Lithuania bids farewell to the lita, prepares to join the euro zone

  • 2014-12-03

VILNIUS - Lithuania bids farewell to the Lita on December 31 this year, and a few Lithuanian volunteers have even built the largest pyramid of coins in the world to say a worthy adieu to their national currency.
For on January 1 2015 Lithuania will join the euro zone. Though many of the adjustments have already been made by businesses and operating systems alike over the past several months in preparation, the crucial moment will come when the country’s residents will be provided with opportunities to exchange their currency: apart from the ATM network, it is projected that about 40 commercial bank branches will operate in all counties as well as the cash offices of the Bank of Lithuania - in Vilnius and Kaunas, according to Lithuania’s central bank.

“Usually bank branches do not work on Jan. 1. However, we have agreed with banks that, after the adoption of the euro on the first day of the next year, conditions will be created to exchange currency in all county centres. Al least one bank branch will operate there. Beside usual work on 2 January, many more bank branches will operate on the first weekend of the New Year than usual,” says Vitas Vasiliauskas, Chairman of the Board of the Bank of Lithuania, in an official statement on the Bank’s website.

Longer working hours of bank customer service divisions are also projected on Jan. 1. ATMs will be supplied with low-denomination banknotes as a way to counter the potential problem of queues outside cash machines.
“Residents, in seeking to change over to the euro as smoothly as possible, should take notice of a few things. First - all matters at bank branches, including those related to payments, should be handled as soon as possible, as on the last day of this year they will operate shorter. Until the euro adoption it is most convenient to hold litas in accounts, while should you have litas cash after the euro adoption, where not necessary, it is not worth rushing to exchange it on the first days due to likely queues. Residents will be able to exchange it at banks and post offices free of charge long after the euro adoption and at the Bank of Lithuania - for unlimited time. And, of course, residents should beware of swindlers proposing to exchange currency in the street or at home,” says Vasiliauskas.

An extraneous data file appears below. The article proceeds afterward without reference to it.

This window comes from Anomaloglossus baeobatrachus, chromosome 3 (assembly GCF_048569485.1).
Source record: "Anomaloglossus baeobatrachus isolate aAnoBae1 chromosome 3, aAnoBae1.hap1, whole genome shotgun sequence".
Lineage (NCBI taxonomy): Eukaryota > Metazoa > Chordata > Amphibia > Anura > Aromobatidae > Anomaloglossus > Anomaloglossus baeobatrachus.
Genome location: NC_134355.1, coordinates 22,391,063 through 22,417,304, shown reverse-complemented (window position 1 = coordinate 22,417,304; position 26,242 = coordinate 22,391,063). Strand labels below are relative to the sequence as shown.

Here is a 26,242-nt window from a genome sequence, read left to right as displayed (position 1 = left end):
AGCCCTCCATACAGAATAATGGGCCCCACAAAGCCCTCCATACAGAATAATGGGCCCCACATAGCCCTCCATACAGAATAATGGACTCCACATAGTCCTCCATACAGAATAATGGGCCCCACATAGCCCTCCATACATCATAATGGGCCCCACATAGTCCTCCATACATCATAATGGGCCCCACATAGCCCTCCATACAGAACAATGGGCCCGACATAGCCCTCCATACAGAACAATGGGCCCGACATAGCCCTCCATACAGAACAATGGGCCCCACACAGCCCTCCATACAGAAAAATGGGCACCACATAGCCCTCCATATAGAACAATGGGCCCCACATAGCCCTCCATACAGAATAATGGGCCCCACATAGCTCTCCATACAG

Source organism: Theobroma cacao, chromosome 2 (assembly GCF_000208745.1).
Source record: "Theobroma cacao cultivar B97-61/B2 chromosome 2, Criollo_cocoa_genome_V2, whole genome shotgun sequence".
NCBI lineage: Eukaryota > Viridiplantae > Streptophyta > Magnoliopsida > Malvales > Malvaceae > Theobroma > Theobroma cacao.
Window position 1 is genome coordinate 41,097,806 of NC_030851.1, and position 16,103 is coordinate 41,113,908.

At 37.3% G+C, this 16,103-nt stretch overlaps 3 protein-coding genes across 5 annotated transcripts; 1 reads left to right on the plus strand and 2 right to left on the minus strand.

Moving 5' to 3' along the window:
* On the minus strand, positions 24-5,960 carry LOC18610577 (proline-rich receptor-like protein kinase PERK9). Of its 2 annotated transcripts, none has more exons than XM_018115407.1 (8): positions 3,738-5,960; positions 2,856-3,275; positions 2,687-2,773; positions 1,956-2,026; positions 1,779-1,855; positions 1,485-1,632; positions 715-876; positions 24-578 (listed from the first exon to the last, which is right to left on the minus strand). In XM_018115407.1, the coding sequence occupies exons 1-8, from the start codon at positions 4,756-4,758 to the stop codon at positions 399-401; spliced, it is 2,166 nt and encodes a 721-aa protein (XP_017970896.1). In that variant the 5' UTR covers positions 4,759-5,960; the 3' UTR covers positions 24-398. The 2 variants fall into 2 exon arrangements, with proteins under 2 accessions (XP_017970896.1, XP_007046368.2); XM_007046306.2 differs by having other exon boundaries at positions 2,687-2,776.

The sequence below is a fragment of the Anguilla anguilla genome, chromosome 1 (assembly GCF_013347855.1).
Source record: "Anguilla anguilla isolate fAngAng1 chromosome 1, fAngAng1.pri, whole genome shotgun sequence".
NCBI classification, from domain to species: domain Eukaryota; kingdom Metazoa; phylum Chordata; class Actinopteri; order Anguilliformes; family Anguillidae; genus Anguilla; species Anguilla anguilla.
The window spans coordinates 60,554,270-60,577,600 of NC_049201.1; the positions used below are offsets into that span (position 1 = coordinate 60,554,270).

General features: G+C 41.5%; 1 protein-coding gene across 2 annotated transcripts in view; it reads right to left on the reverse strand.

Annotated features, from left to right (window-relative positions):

Some residents have expressed concerns over the past year that the introduction of the euro in Lithuania will result in a stealth price rise. But analysts from Svedbank believe there will not be a large difference in consumer pricing in the months after the transition to the euro.

Other Lithuanians have expressed nostalgia at losing a pertinent national symbol. But others argue that the new euro coins issued to Lithuania, which arrived in Lithuania under armed guard on Nov. 17, will have Lithuanian symbols as well. And in any case, a number of people told the Baltic Times that they would an international currency like the euro than a volatile national currency like the Ukrainian Hryvnia or the Russian Rouble.